SOCs and SIEMs are both used to help manage security within an organization. SOCs and SIEMs collect data from various sources, including network traffic, application logs, and user activity. This data is then analyzed to look for patterns indicating a security threat. In addition, both SOCs and SIEMs provide reporting capabilities that allow security analysts to investigate potential threats and take appropriate action.

While SOCs and SIEMs share many similarities, there are also some key differences. For example, SOCs are typically more focused on real-time threat detection and response, while SIEMs provide more comprehensive long-term visibility into an organization’s security posture. In addition, SOCs often make use of manual processes, while SIEMs rely on automation to a greater extent.

SOCs and SIEMs have specific purposes, and it is up to an organization to determine what is right for its needs and objectives.

SOC Only

Not all SOCs are created equal — as they don’t all utilize the same tools and provide similar expertise to their clients. In rare cases, a security operations center will choose not to use a security information and event management system. There are a few reasons why a SOC would opt out of using a SIEM:

  • A SOC may not be properly staffed or have the resources to invest in or manage the latest cybersecurity technologies.
  •  A SIEM can be complex and difficult to set up, requiring a dedicated team of experts to maintain it.
  • A SIEM requires a large amount of data to be collected and stored, which can be expensive.
  • Some SOCs prefer to use other tools that provide more flexibility and customization.

A security operations center may have incredibly well-versed personnel in the security world. Still, without the right tools, it can be difficult for these experts to offer the best possible protection against a cyberattack.

While a SIEM solution is typically straight out of SOC‘s best practice playbook to provide an additional layer of cybersecurity, it is important to note that some security operations centers are still able to upgrade your security poster without using a security incident and events management system.


Businesses use a SIEM solution without a SOC for a variety of reasons:

  • A SIEM can be more cost-effective than maintaining a full security operations center.
  • A SIEM can provide many of the same benefits as a SOC, such as early detection of threats, improved incident response times, and better visibility into the organization’s security posture.
  • An IT staff may not have the resources or expertise to staff a SOC.
  • Some businesses may simply feel that they do not need a SOC’s extra level of protection.

While there are benefits to having a SOC, it is not always necessary, especially if your organization operates in an industry with low cybersecurity standards.


A SIEM system provides real-time analysis of security alerts generated by your IT infrastructure. A SOC is a team of security experts responsible for investigating and responding to security incidents. While a SIEM can give you visibility into threats, a SOC can help you mitigate those threats. So why use both a SIEM and SOC together? Here are three clear reasons:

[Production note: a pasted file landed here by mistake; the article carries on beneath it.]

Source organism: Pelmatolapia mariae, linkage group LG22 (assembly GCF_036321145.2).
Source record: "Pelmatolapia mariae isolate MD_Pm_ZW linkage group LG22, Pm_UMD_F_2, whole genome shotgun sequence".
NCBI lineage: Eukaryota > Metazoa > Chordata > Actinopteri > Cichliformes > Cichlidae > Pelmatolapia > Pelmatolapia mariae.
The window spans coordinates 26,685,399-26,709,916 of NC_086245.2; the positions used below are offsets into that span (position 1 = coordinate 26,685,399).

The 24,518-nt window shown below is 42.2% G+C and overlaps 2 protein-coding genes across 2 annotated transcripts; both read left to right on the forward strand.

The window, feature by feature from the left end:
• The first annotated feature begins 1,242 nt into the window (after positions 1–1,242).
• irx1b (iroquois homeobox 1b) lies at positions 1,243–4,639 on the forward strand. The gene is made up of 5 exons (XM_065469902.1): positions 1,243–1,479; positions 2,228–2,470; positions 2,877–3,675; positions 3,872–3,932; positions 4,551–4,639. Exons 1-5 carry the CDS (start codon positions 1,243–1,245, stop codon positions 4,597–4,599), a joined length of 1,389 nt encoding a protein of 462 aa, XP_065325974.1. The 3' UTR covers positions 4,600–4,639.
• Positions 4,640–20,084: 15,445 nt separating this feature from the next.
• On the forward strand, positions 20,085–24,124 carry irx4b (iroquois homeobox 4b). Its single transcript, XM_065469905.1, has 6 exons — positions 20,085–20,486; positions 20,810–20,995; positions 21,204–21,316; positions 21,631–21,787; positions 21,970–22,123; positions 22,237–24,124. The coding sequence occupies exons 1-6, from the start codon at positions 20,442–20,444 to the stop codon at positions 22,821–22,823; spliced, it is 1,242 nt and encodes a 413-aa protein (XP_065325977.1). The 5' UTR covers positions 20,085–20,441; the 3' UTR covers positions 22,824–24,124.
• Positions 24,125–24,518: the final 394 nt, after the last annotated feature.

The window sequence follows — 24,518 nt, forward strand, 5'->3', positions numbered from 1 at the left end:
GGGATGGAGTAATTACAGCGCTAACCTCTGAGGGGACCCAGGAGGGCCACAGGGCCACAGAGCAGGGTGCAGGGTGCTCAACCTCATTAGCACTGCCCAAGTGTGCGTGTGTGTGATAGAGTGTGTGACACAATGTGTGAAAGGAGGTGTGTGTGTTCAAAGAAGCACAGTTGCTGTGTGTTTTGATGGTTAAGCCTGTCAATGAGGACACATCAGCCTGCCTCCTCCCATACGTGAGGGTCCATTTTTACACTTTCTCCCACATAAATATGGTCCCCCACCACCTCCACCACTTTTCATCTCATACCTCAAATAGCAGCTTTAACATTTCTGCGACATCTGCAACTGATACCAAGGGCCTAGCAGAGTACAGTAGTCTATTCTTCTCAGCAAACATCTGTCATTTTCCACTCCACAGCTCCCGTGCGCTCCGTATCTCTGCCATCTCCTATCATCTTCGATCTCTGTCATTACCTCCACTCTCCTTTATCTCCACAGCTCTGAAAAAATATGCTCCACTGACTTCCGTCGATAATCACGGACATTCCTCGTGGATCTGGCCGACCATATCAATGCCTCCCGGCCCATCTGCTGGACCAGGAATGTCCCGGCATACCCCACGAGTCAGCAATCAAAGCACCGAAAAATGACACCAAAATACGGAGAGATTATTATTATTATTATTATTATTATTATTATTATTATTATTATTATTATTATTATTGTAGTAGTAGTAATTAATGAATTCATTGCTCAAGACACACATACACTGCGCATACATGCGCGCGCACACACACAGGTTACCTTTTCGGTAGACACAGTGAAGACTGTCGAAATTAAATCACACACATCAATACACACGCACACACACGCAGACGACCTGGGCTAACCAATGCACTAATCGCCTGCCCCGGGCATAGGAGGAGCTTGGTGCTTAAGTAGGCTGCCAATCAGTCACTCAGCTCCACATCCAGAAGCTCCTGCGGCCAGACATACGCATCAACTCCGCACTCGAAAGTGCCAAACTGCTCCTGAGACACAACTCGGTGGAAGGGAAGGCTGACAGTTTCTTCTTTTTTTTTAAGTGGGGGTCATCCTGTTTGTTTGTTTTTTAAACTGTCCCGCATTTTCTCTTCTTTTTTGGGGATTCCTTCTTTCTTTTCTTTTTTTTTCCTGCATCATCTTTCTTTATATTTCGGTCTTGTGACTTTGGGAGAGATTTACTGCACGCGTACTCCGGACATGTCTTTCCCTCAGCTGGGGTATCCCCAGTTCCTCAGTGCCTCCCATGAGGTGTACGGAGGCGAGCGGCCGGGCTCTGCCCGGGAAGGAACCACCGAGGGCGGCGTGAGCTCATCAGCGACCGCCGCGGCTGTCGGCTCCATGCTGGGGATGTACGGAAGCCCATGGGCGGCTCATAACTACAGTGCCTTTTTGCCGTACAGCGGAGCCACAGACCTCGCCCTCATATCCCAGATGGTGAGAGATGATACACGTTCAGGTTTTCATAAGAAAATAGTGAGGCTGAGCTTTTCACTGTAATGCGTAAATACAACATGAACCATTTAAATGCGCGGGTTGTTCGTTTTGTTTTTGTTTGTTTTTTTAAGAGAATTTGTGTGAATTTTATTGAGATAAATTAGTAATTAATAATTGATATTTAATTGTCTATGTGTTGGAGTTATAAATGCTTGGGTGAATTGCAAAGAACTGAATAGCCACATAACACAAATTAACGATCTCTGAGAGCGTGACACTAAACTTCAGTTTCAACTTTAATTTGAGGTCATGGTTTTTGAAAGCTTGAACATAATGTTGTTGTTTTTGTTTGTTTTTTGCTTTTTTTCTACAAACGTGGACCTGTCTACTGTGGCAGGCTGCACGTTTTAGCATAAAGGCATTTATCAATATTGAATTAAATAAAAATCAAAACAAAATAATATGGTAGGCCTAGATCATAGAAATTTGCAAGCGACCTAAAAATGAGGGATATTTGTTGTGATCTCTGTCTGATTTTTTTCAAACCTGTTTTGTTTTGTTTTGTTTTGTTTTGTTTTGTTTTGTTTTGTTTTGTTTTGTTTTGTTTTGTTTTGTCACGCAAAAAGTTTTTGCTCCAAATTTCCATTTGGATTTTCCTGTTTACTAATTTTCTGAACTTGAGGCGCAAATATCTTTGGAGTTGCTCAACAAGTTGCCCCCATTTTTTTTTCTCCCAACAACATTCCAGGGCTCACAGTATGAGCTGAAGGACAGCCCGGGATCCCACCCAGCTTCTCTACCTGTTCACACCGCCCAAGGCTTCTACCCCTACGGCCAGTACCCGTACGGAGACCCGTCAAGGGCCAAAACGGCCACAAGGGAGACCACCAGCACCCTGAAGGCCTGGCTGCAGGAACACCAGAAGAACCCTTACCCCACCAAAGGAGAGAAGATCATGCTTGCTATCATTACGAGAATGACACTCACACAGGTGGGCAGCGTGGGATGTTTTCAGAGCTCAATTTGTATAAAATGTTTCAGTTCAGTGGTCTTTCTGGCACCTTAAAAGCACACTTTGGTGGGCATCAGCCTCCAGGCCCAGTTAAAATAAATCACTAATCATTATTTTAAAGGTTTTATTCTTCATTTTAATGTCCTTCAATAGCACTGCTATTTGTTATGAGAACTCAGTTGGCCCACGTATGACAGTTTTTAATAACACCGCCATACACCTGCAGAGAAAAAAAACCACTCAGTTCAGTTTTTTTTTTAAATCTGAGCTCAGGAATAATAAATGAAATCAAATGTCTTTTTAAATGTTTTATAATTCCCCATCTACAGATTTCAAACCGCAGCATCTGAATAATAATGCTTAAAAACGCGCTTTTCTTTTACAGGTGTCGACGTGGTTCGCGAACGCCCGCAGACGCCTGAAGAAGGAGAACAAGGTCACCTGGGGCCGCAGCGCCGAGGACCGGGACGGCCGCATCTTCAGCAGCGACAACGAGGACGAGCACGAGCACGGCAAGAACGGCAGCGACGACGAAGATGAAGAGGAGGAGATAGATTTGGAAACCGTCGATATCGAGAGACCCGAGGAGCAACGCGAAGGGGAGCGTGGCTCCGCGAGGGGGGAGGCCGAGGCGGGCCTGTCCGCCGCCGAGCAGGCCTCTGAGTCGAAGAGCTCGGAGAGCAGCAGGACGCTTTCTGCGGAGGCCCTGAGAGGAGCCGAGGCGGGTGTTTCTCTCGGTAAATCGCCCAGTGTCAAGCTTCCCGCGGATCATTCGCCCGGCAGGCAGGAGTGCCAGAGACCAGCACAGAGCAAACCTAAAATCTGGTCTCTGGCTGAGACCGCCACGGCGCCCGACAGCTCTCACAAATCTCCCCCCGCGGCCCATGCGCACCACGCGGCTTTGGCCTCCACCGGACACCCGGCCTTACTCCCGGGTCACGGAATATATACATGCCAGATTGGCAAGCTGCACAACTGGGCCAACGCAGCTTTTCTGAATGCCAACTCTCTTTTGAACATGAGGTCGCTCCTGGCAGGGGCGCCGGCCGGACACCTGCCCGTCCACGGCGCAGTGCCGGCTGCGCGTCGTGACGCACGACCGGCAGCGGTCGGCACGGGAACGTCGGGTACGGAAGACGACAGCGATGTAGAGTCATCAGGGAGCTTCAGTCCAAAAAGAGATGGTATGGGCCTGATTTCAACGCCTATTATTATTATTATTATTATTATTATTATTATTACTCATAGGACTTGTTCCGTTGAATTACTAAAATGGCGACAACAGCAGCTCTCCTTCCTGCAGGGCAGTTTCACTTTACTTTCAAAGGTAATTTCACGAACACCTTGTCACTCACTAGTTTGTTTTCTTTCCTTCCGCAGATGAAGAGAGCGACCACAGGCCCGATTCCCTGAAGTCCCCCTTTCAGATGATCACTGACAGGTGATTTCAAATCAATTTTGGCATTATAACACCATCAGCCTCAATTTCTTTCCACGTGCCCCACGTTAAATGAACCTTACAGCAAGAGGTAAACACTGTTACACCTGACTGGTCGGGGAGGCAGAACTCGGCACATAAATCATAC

• A SOC can offer expertise and guidance on how to best use SIEM data to address specific security needs. The operations center engineers can reference the information to better architect the organization’s future protective layers of cybersecurity.
  • A SIEM can generate a lot of false positives, which can quickly overwhelm a SOC that doesn’t have the manpower to investigate every alert.
  • Using a SIEM without a SOC is like having a fire alarm but no firefighters. Sure, the alarm will tell you there’s a problem, but it won’t do anything to actually put out the fire. A SOC can provide 24/7 security monitoring of SIEM data, which can be critical for quickly identifying and responding to potential threats.

By working together, a SIEM and SOC can provide you with the best possible protection against threats.

Choosing the Right IT Security Provider

It’s tough for us to admit, but it is conceivable that a company concerned with its security posture would choose not to pair a managed SIEM solution with a SOC. We may not recommend that path, but if an organization’s industry standards for cybersecurity are low, we can understand the urge to save money. It is a little less digestible (while there are rare instances) that a company active in protecting its assets would outsource its security to a managed SOC that doesn’t use a SIEM as one of its go-to tools. Yes, there are ways that providers cut corners to maximize profits. However, we can’t recommend partnering with an outsourced SOC that would opt to prune such an insightful piece of their overall security toolset.

It’s worth noting that many businesses access a managed SIEM or a managed SOC through a managed security service provider (MSSP) with an in-house SOC that uses a SIEM platform.

We suggest fully investing in your organization’s cybersecurity. The cybercrime rate will continue to rise, and your business isn’t worth risking. Do your research and interview reputable security providers that deliver value — meaning high-quality service and support for a reasonable cost to the business, not a subpar offering for a cheap price.

Our final advice: we highly recommend outsourcing your cybersecurity needs to a SOC provider that pairs their expertise with a SIEM solution. If you have any questions or are interested in learning more about the managed IT or managed security options at Meriplex, please contact us for more information.